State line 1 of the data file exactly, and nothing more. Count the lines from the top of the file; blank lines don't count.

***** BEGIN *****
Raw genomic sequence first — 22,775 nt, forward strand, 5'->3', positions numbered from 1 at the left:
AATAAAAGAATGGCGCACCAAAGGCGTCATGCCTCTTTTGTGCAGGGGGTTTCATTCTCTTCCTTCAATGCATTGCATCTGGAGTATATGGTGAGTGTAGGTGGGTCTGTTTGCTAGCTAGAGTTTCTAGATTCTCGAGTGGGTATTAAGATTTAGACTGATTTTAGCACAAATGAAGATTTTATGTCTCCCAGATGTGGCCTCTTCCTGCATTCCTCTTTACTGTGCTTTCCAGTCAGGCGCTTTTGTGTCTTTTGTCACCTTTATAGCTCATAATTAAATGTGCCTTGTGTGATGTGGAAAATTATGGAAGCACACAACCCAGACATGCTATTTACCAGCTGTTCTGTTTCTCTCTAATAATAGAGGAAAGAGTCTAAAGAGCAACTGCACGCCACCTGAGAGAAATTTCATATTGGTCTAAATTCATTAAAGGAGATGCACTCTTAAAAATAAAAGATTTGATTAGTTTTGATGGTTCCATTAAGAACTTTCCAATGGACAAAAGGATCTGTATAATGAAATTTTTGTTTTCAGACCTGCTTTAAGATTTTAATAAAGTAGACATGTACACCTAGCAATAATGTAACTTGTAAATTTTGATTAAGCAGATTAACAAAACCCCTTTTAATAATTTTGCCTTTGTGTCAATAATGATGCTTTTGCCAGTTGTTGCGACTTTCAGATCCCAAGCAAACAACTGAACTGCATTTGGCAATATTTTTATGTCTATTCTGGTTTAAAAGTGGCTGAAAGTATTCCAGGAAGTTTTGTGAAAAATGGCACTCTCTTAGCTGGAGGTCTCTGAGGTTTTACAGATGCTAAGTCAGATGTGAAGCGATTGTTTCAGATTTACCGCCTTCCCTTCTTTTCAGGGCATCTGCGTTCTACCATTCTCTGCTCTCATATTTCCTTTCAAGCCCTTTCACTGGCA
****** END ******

Raw genomic sequence first — 22,775 nt, forward strand, 5'->3', positions numbered from 1 at the left: